South coast of Korčula

The brothers of Stephen Nemanja, Miroslav and Stracimir, launched an attack on the island on 10 August 1184, raiding its fertile western part. The island's inhabitants called for help from the Republic of Ragusa (Dubrovnik), which in turn captured all of Stracimir's galleys.[14]

The Statute of Korčula was first drafted in 1214.[15][16] This legal document is the second oldest example of legislation among Slavs, with only the Russkaya Pravda of 11th and 12th Century Russia predating it. It guaranteed the autonomy of the island, apart from her outside rulers: the Grand Principality of Raška, the semi-independent Great Principality of Zahumlje and the Republics of Ragusa and Venice. Captains were created for each of the island's five settlements for organized defence. Korčula had fewer than 2,500 inhabitants at that time.

In 1221, Pope Honorius III gifted the island to the Princes of Krka (the Šubićs). Then in 1222, the Serbian King Stephen the First-crowned of Nemanja gifted his monasteries and lands on the island, referring to it as Krkar, to his followers of the Benedictine Monastic Order on Mljet.

During the 13th century the hereditary Counts of Korčula were loosely governed in turn by the Hungarian crown and by the Republic of Genoa, and also enjoyed a brief period of independence; but, in 1255, Marsilio Zorzi conquered the island's city and razed or damaged some of its churches in the process, forcing the Counts to return to Venetian supreme rule.[17] According to a local tradition, Marco Polo was born at Korčula in 1254 to an established family of merchants, although there is no irrefutable proof of this claim. What is more definite is that the Republic of Genoa defeated Venice in the documented Battle of Korčula [18][19] off the coast of Korčula in 1298 and a galley commander, Marco Polo, was taken prisoner by the victors to eventually spend his time in a Genoese prison writing of his travels. However, some Italian scholars believe that he may have been captured in a minor clash near Ayas (in sources from those times: Laiazzo). The controversy over the birthplace of Marco Polo between the Venetian and Korčulan theories is the subject of debate up to the present day.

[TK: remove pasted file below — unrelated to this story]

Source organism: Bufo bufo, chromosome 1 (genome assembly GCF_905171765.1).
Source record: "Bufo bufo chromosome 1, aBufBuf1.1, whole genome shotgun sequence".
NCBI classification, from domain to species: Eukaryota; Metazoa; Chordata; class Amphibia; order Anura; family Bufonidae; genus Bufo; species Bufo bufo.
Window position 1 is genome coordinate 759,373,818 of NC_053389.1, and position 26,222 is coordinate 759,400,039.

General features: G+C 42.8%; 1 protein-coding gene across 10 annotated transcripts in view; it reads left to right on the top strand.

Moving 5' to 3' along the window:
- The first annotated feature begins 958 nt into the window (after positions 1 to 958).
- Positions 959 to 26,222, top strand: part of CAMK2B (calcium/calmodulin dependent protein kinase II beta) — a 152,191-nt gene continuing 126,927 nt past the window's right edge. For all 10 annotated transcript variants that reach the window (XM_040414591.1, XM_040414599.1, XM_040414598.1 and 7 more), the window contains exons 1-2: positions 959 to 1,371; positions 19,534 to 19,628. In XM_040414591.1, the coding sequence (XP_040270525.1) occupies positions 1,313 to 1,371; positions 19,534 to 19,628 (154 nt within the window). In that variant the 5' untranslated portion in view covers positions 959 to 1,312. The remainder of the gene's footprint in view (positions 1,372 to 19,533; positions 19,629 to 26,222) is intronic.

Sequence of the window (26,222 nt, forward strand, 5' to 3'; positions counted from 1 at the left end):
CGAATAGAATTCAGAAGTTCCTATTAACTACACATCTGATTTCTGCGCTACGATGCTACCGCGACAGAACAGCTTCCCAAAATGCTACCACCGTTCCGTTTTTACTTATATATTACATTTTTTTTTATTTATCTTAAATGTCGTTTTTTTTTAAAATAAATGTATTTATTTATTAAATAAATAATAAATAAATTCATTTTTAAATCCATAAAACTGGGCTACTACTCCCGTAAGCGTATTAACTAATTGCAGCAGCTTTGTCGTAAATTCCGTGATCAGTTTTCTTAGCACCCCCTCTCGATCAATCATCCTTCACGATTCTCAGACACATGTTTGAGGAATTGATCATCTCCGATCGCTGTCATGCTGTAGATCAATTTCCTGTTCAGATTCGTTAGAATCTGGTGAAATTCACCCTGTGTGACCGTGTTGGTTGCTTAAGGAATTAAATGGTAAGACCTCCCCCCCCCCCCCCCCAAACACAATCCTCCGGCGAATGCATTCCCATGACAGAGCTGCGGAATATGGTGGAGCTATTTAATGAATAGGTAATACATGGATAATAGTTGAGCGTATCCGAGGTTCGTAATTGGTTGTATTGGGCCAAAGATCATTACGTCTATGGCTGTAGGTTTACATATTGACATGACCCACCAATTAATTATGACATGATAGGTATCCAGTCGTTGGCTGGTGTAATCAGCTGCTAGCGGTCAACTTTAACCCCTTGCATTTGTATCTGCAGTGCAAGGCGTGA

After the writings of Pope Martin IV in 1284 and Pope Honorius IV in 1286 to the Archbishop of Dubrovnik, the Archbishop implaced a certain Petar as Bishop of Ston and Korčula - stacnensis ac Crozolensis. In 1291, Ivan Kručić was in Korčula's city as the Bishop of Korčula. Bishop Ivan contested his overlord, the Archbishop of Hvar, and wanted to unite Ston with his church domain. In 1300, Pope Boniface VIII finally founded the Korčula Bishopric under the Archbishopric of Dubrovnik. In 1333, as the Republic of Ragusa purchased Ston with Pelješac from the Serbian Empire, the suzerainty of Ston's Roman Catholic Church with the peninsula was given to the Bishopric of Korčula.

A panoramic view of the easternmost parts of Korčula, with Lumbarda, City of Korčula and Orebić (Pelješac) from left to right